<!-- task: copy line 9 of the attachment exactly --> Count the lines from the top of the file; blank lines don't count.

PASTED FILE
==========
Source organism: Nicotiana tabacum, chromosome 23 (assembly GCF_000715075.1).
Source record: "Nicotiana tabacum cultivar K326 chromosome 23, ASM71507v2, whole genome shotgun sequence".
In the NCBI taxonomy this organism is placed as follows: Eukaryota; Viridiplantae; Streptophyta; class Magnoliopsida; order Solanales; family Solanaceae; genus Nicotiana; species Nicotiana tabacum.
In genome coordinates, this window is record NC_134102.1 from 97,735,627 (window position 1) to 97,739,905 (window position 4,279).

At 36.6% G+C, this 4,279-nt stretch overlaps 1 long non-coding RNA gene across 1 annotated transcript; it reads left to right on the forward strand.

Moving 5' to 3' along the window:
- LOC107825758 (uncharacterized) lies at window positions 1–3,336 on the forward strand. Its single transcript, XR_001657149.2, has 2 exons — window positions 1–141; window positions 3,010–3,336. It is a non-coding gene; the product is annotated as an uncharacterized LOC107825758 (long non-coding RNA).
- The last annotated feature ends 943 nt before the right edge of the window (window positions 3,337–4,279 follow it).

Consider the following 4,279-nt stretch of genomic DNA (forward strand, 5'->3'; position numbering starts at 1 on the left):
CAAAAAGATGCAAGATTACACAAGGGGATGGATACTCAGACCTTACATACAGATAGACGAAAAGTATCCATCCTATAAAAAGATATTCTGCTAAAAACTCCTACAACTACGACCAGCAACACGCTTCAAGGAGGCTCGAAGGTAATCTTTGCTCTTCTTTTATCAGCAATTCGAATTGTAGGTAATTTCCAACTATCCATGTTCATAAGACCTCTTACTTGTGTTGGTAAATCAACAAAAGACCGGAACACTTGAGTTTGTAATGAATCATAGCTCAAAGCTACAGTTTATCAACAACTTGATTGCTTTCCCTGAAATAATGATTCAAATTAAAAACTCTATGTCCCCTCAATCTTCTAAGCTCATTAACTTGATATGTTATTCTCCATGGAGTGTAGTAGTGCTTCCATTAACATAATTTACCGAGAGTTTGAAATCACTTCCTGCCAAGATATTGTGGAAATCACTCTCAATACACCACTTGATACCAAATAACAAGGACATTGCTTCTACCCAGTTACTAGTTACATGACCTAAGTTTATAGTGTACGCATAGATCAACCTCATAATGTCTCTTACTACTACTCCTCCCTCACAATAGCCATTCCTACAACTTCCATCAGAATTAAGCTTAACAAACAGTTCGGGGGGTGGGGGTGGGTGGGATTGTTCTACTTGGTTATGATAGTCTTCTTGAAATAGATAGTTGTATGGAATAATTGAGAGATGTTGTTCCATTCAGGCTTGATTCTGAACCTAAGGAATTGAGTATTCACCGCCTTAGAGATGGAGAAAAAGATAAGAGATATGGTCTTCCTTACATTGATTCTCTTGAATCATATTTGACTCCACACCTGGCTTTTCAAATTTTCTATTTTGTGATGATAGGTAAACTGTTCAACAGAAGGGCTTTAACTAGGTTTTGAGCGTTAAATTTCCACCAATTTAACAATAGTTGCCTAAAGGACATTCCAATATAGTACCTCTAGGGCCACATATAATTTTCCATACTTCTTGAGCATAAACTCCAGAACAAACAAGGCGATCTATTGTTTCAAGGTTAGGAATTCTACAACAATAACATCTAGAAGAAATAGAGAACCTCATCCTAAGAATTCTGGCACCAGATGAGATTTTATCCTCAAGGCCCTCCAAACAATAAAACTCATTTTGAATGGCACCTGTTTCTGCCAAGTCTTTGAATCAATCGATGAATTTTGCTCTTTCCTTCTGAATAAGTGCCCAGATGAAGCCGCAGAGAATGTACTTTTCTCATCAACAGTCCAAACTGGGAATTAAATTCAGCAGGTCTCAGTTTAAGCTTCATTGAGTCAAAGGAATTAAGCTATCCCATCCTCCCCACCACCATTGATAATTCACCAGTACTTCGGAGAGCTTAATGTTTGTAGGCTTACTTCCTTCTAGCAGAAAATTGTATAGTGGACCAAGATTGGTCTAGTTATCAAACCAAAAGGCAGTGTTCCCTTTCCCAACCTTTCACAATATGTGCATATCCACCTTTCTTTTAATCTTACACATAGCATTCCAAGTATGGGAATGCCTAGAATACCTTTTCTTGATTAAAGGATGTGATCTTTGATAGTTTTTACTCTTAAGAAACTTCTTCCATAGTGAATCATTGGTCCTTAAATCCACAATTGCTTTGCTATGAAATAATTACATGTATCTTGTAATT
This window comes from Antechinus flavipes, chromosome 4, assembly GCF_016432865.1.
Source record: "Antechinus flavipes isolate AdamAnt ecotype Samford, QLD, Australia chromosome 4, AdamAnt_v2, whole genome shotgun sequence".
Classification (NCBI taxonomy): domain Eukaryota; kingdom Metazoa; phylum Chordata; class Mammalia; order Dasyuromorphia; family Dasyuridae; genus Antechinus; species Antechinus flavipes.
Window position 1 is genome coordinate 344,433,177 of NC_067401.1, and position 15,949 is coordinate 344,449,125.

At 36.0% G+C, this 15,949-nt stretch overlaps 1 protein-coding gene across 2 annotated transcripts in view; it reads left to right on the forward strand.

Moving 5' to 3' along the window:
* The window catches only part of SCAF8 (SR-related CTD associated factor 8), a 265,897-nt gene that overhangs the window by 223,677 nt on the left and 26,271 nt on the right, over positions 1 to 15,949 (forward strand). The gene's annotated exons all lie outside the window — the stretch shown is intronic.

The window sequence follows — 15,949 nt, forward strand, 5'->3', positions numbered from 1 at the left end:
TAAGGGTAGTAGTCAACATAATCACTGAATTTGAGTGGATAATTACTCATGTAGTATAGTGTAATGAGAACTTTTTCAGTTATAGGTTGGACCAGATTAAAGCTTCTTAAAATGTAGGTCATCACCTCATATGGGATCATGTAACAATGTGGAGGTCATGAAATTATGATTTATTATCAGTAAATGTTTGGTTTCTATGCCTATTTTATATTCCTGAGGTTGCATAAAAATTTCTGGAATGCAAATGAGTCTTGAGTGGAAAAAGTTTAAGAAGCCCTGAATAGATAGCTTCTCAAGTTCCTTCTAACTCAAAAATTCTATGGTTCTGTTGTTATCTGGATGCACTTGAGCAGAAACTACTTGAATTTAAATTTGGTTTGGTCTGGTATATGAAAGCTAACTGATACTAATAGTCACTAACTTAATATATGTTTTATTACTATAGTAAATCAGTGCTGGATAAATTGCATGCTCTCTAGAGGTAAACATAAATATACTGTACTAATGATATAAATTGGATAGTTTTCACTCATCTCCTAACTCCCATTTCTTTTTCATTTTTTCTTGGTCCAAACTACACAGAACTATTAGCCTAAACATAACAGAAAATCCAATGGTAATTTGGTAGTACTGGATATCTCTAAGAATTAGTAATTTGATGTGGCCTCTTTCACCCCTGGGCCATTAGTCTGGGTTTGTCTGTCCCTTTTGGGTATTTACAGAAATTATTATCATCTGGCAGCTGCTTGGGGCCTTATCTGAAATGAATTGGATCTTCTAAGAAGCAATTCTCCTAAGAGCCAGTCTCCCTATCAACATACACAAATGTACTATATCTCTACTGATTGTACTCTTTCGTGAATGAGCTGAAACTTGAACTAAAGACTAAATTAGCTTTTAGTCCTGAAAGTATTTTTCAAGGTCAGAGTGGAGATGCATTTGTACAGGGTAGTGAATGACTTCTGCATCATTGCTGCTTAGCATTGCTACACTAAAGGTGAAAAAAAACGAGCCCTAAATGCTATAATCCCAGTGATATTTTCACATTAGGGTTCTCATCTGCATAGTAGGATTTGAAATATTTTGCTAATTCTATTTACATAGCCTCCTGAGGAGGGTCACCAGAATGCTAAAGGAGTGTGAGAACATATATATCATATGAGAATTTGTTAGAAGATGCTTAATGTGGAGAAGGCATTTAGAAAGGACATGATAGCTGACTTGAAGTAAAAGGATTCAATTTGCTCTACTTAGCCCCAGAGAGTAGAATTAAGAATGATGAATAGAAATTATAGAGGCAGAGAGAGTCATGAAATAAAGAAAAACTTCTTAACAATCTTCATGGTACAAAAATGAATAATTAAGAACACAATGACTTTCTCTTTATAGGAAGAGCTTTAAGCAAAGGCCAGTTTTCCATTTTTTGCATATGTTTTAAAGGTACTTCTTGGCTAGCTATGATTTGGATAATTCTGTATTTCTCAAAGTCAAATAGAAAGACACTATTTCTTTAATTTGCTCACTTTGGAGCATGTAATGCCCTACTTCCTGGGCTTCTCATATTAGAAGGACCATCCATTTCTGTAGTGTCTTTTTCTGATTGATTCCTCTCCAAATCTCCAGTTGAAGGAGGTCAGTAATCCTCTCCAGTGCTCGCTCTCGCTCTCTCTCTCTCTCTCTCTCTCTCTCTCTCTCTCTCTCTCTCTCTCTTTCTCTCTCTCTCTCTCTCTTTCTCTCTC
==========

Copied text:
Consider the following 4,279-nt stretch of genomic DNA (forward strand, 5'->3'; position numbering starts at 1 on the left):